Monday, May 12, 2008
On several occasions Presiding Bishop Katharine Jefferts-Schori has said that the reason that the Episcopal Church (TEC) is initiating suits against those parishes which are leaving TEC is because we have a responsibility to those who have built the churches and given in the name of the Episcopal Church. TEC has a custodial responsibility for the buildings and their contents for the future of the Church.
It was with some dismay then that I heard from a colleague from another denomination about the condition of St. Andrew’s, Vestal. My friend and her church were looking at a property to buy. They were shown the St. Andrew’s property. It was as if the property had not even changed hands. Prayer books were still in the pews. Choir robes were still in the choir room. The property was up on the blocks, but it was as if there had been no care taken to assess the property and its contents.
Now, I am in no way supportive of St. Andrew’s and its policies of dis-communion. And in no way am I supportive of their leaving the Episcopal Church except that I know that the clergy are happier. But I do have to give them credit for having left the building and the property in healthy way and without damage. The concern I have, is the Diocese of Central New York doing what is necessary to maintain custodial responsibility for the property? There has been no cleaning up of the property. There is some question if the property inside the building has even been accounted for. What is to be done with Altar linens, prayer books, bibles and the lot?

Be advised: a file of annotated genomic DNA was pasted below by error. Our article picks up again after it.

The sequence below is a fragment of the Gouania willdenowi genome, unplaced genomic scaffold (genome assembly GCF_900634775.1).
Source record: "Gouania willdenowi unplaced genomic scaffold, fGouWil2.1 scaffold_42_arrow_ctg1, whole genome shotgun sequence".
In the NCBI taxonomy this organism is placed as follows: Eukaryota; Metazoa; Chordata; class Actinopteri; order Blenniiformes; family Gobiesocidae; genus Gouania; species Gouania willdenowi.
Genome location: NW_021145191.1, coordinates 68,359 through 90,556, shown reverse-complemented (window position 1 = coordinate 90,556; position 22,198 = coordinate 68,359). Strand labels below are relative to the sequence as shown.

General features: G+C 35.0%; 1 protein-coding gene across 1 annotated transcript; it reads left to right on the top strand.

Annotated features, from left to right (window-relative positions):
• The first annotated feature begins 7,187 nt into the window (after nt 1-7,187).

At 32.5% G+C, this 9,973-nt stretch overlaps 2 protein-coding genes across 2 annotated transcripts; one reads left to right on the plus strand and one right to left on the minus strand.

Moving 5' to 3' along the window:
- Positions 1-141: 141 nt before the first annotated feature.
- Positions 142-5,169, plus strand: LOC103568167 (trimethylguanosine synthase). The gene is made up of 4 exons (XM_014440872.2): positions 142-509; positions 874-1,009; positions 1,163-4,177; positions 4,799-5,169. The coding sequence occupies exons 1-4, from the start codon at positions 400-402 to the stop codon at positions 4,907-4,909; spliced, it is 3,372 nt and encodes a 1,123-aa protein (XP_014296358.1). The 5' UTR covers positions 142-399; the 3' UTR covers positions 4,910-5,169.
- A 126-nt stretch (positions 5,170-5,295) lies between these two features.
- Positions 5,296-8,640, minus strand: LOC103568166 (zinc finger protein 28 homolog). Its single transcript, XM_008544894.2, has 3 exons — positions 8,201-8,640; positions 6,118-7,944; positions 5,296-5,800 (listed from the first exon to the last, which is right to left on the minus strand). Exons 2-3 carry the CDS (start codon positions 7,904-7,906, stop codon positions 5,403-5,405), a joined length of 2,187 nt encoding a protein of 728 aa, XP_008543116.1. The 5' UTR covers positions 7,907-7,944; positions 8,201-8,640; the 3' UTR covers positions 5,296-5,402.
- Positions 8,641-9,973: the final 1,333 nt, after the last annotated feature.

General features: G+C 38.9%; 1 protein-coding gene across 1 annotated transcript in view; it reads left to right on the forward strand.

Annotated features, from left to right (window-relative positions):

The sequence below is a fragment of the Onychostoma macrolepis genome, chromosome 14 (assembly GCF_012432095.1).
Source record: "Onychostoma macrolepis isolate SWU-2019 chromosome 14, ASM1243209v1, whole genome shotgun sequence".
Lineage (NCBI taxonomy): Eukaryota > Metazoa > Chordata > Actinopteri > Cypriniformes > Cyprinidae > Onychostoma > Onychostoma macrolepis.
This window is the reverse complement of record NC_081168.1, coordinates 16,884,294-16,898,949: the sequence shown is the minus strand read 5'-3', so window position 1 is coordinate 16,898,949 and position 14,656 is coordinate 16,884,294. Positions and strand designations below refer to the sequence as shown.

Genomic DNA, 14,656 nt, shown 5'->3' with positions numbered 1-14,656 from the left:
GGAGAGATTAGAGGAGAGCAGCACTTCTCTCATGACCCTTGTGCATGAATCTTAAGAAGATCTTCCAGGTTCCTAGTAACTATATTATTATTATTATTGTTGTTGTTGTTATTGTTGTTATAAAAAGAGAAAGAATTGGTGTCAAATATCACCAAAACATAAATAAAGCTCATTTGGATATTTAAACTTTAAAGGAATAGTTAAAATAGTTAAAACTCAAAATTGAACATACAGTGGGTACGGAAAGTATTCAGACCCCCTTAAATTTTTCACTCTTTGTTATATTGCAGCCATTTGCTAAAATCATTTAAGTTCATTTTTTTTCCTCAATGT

There is no doubt that there are too many Episcopal congregations in Broome County given the wholesale depopulation that has gone on in the county over the past 10-15 years. To close a congregation like St. Andrews because there is no longer a viable congregation to inhabit the building seems to be a considered action. But is this the kind of custodial care that merits the kind of suit against Good Shepherd, a parish in a similar situation as St. Andrews? What will we do with yet another empty building? Certainly the real estate value is not that high given today’s economy.
In such places like Falls Church, VA where there is a viable congregation remaining in TEC and the various churches in San Joachin or Ft. Worth, I can see the need for suits to regain property that has been stolen by the schismatics. But in Central New York, I question the validity of such a suit just to close another church especially when the diocese is doing nothing to ensure the custodial responsibility of the property. Why don’t we just charge Good Shepherd rent?
Then comes the question, cui bono? Where does the money go when these properties are sold? Does it go into the coffers of the diocese to be used to pay for more legal fees or more diocesan meetings that produce nothing? Or does the sale of these properties go for the furtherance of the ministry of Jesus Christ in the Southern Tier?
Christians of the Diocese of Central New York need to be asking questions about the use of the property that the diocese owns. We need to be asking what is to be done with Thornfield, St. Andrew’s in the Valley, Syracuse, St. Andrew’s, Vestal and Good Shepherd, Binghamton before we spend more on legal fees.